TOTO: Taking photocatalysis into the future

The process of self-cleaning using photocatalysis originated in Japan, where the principle was discovered. A new generation of coatings and glazes was developed on this basis. Photocatalytic finishes enable progressive functions that benefit booth people and the environment. In future, such intelligent glazes and coatings will be as indispensable to the bathroom as the toilet or shower.


In 1967, Japanese scientists Akira Fujishima and Kenichi Honda (University of Tokyo) discovered the active cleansing effect of titanium dioxide in photocatalysis. They researched this phenomenon, now known as the “Honda-Fujishima Effect”, and published a report entitled “The Effect of Photokatalysator TiO2” in Nature magazine in 1972.


Discovering the hydrophiles

However, the passive cleansing effect of photocatalysis was only discovered in the 1990s by development engineers at TOTO, the Japanese bathroom manufacturer, who were collaborating with the University of Tokyo. The passive cleansing effect is based on the hydrophilic properties of titanium dioxide. Surfaces treated with titanium dioxide dramatically reduce the surface tension of falling water. Instead of sliding off the surface as individual drops, the water flows off the edges in the form of an ultra-thin film – removing all dust and dirt particles in the process.


Unlike the so-called lotus effect (hydrophobia), water applied to the titanium dioxide-treated surface was able to eliminate even oily or greasy substances without leaving any dirty film behind.


Active cleansing effect

The first active cleansing effect of photocatalysis discovered by researchers occurs due to the light-sensitive titanium dioxide, which is embedded in the surface layer in the form of tiny particles. If these particles are exposed to UV light, oxygen from the surrounding air is chemically activated. This activated oxygen destroys organic matter along with other pollutants without attacking the surface. In other words, the dirt literally dissolves in the air. Together with superhydrophilic elements, photocatalysis from the titanium bond represents the ultimate self-cleaner – both environmentally friendly and sustainable. This type of cleansing is ideal for areas that require outstanding hygiene, such as bathrooms and other sanitary facilities.


The ultimate in hygiene

Toilet hygiene plays a major role in sanitary facilities – and TOTO has focused its efforts on this topic for decades. The company ushered in the era of the high-tech toilet 33 years ago when it produced its first WASHLET in 1980 – and has manufactured 33 million since.

The Japanese manufacturer recently started using innovative photocatalytic technologies in its WASHLETs. The latest generation of WASHLETs, the “Neorest AC”, offers familiar technologies and comfort functions such as the warm water spray, dryer and heated seat. It also has self-cleaning features that employ photocatalytics, which TOTO calls “Actilight”. According to the company, the “Neorest AC” is the first completely self-cleaning WASHLET. It makes additional cleansers practically unnecessary for the toilet bowl, and far exceeds the previous standards achieved in the areas of hygiene and convenience.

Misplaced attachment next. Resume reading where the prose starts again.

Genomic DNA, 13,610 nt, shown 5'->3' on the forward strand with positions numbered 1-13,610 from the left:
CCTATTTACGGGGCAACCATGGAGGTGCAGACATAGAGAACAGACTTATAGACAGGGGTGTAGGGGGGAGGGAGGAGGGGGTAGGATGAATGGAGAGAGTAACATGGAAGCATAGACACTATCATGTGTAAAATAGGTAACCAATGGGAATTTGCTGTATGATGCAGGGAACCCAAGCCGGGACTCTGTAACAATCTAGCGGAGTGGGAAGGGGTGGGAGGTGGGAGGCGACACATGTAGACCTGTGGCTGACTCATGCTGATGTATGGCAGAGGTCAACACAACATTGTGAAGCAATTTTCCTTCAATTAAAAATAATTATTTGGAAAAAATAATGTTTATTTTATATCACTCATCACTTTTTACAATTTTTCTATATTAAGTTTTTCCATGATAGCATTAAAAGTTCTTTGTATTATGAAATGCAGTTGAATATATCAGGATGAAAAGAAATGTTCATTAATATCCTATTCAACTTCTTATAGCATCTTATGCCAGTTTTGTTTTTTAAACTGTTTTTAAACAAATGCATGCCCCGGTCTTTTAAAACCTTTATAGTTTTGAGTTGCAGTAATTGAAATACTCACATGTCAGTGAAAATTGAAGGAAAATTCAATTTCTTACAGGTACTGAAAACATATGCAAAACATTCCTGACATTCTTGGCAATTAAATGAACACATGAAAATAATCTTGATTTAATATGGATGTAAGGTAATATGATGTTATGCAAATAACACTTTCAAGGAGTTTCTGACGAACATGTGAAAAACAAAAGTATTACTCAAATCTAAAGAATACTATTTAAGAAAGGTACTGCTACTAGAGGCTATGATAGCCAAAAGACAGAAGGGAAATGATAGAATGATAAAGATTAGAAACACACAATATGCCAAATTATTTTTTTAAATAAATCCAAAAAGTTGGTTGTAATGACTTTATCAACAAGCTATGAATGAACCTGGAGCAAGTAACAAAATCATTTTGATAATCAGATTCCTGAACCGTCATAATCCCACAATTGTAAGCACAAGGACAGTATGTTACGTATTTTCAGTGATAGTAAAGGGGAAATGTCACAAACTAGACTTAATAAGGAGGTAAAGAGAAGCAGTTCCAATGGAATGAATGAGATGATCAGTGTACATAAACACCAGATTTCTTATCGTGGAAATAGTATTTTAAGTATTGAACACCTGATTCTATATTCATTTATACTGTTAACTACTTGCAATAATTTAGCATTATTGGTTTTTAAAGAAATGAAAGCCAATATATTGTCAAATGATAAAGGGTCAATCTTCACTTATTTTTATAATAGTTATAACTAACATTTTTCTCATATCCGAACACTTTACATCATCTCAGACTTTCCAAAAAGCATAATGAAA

Clean and green

By using “Actilight” technology, TOTO has laid the foundation for a very special type of toilet hygiene. The oxygen activated in photocatalysis naturally breaks down all organic substances on the surface. This effect is never depleted, but continues to work effectively over the long term. The superhydrophilic properties of the zirconium coating on the toilet bowl further ensure the effortless elimination of waste and bacteria.


The new zirconium coating also makes it easy to keep the WASHLETs clean, dramatically reducing the amount of chemical cleansers and time needed for cleaning. This reduces costs and, last but not least, protects the environment.


Two components are responsible for producing the self-cleaning photocatalytic effect in the new WASHLET – UV light and a coating that contains titanium dioxide. The new “Neorest AC” is equipped with an integrated UV light in the toilet lid. This automatically turns on for an hour once the sensor-based lid shuts following each use. An especially durable and long-lasting zirconium coating was chosen for the toilet bowl.


“Actilight” also works in combination with another hygiene technology: “ewater+”. The cleaning process in the toilet works as follows: When the sensor-based toilet lid rises prior to use, the entire toilet bowl is sprayed with water. After all, less waste sticks to wet ceramic surfaces. Once the toilet is flushed, the toilet bowl is sprayed once again with electrolysed water. This “ewater” is a slightly acidic pH value and has cleansing as well as antibacterial properties.


The food industry uses electrolysed water to clean fruit and vegetables. It is completely harmless, safe and can be returned to the water cycle without issue. Once the toilet bowl is sprayed with “water”, the lid closes automatically, the UV light turns on, and the process of breaking down all organic substances begins.


The superhydrophilic surface also ensures the thorough removal of waste and bacteria. According to TOTO, “Neorest AC” is the most technologically sophisticated and hygiene toilet on the market today.